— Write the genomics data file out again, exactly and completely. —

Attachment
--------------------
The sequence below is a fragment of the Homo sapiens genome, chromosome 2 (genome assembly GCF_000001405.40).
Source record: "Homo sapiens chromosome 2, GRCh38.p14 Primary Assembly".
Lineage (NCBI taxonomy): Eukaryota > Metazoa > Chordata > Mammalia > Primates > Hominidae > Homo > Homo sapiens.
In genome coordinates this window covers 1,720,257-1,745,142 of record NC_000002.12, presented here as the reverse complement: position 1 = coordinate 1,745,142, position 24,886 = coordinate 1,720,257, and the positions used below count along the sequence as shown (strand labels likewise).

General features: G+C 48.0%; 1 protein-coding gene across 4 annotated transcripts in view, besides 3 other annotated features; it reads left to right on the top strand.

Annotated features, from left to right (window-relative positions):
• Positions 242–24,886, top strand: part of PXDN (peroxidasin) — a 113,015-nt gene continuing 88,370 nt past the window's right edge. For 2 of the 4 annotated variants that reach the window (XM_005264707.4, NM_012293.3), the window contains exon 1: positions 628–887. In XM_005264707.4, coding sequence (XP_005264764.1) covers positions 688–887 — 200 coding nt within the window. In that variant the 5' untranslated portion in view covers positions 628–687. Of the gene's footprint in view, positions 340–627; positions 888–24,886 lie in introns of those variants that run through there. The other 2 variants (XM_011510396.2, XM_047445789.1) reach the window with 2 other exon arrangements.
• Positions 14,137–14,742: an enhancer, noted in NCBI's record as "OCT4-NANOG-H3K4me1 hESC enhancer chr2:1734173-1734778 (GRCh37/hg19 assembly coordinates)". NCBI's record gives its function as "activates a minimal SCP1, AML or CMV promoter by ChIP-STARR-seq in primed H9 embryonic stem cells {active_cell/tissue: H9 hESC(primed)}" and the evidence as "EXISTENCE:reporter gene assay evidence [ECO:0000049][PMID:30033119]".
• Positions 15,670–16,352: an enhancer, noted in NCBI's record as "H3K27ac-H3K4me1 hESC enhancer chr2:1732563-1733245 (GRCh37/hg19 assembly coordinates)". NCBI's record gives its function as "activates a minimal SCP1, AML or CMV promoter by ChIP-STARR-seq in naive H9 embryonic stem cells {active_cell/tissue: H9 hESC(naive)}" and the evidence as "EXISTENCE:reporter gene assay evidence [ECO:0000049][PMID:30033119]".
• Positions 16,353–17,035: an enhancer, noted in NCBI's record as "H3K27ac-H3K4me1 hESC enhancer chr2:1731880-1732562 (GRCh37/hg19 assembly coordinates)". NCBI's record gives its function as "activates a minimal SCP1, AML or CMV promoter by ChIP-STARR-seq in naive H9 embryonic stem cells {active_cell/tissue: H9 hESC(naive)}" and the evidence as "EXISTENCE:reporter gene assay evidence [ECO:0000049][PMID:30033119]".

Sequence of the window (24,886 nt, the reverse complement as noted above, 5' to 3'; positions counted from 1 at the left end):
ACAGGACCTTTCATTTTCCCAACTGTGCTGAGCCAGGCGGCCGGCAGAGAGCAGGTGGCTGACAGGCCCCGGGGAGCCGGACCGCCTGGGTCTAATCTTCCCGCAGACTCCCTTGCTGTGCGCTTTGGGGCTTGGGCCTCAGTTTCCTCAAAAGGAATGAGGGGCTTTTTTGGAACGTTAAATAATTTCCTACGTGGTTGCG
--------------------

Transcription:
The sequence below is a fragment of the Homo sapiens genome, chromosome 2 (genome assembly GCF_000001405.40).
Source record: "Homo sapiens chromosome 2, GRCh38.p14 Primary Assembly".
Lineage (NCBI taxonomy): Eukaryota > Metazoa > Chordata > Mammalia > Primates > Hominidae > Homo > Homo sapiens.
In genome coordinates this window covers 1,720,257-1,745,142 of record NC_000002.12, presented here as the reverse complement: position 1 = coordinate 1,745,142, position 24,886 = coordinate 1,720,257, and the positions used below count along the sequence as shown (strand labels likewise).

General features: G+C 48.0%; 1 protein-coding gene across 4 annotated transcripts in view, besides 3 other annotated features; it reads left to right on the top strand.

Annotated features, from left to right (window-relative positions):
• Positions 242–24,886, top strand: part of PXDN (peroxidasin) — a 113,015-nt gene continuing 88,370 nt past the window's right edge. For 2 of the 4 annotated variants that reach the window (XM_005264707.4, NM_012293.3), the window contains exon 1: positions 628–887. In XM_005264707.4, coding sequence (XP_005264764.1) covers positions 688–887 — 200 coding nt within the window. In that variant the 5' untranslated portion in view covers positions 628–687. Of the gene's footprint in view, positions 340–627; positions 888–24,886 lie in introns of those variants that run through there. The other 2 variants (XM_011510396.2, XM_047445789.1) reach the window with 2 other exon arrangements.
• Positions 14,137–14,742: an enhancer, noted in NCBI's record as "OCT4-NANOG-H3K4me1 hESC enhancer chr2:1734173-1734778 (GRCh37/hg19 assembly coordinates)". NCBI's record gives its function as "activates a minimal SCP1, AML or CMV promoter by ChIP-STARR-seq in primed H9 embryonic stem cells {active_cell/tissue: H9 hESC(primed)}" and the evidence as "EXISTENCE:reporter gene assay evidence [ECO:0000049][PMID:30033119]".
• Positions 15,670–16,352: an enhancer, noted in NCBI's record as "H3K27ac-H3K4me1 hESC enhancer chr2:1732563-1733245 (GRCh37/hg19 assembly coordinates)". NCBI's record gives its function as "activates a minimal SCP1, AML or CMV promoter by ChIP-STARR-seq in naive H9 embryonic stem cells {active_cell/tissue: H9 hESC(naive)}" and the evidence as "EXISTENCE:reporter gene assay evidence [ECO:0000049][PMID:30033119]".
• Positions 16,353–17,035: an enhancer, noted in NCBI's record as "H3K27ac-H3K4me1 hESC enhancer chr2:1731880-1732562 (GRCh37/hg19 assembly coordinates)". NCBI's record gives its function as "activates a minimal SCP1, AML or CMV promoter by ChIP-STARR-seq in naive H9 embryonic stem cells {active_cell/tissue: H9 hESC(naive)}" and the evidence as "EXISTENCE:reporter gene assay evidence [ECO:0000049][PMID:30033119]".

Sequence of the window (24,886 nt, the reverse complement as noted above, 5' to 3'; positions counted from 1 at the left end):
ACAGGACCTTTCATTTTCCCAACTGTGCTGAGCCAGGCGGCCGGCAGAGAGCAGGTGGCTGACAGGCCCCGGGGAGCCGGACCGCCTGGGTCTAATCTTCCCGCAGACTCCCTTGCTGTGCGCTTTGGGGCTTGGGCCTCAGTTTCCTCAAAAGGAATGAGGGGCTTTTTTGGAACGTTAAATAATTTCCTACGTGGTTGCG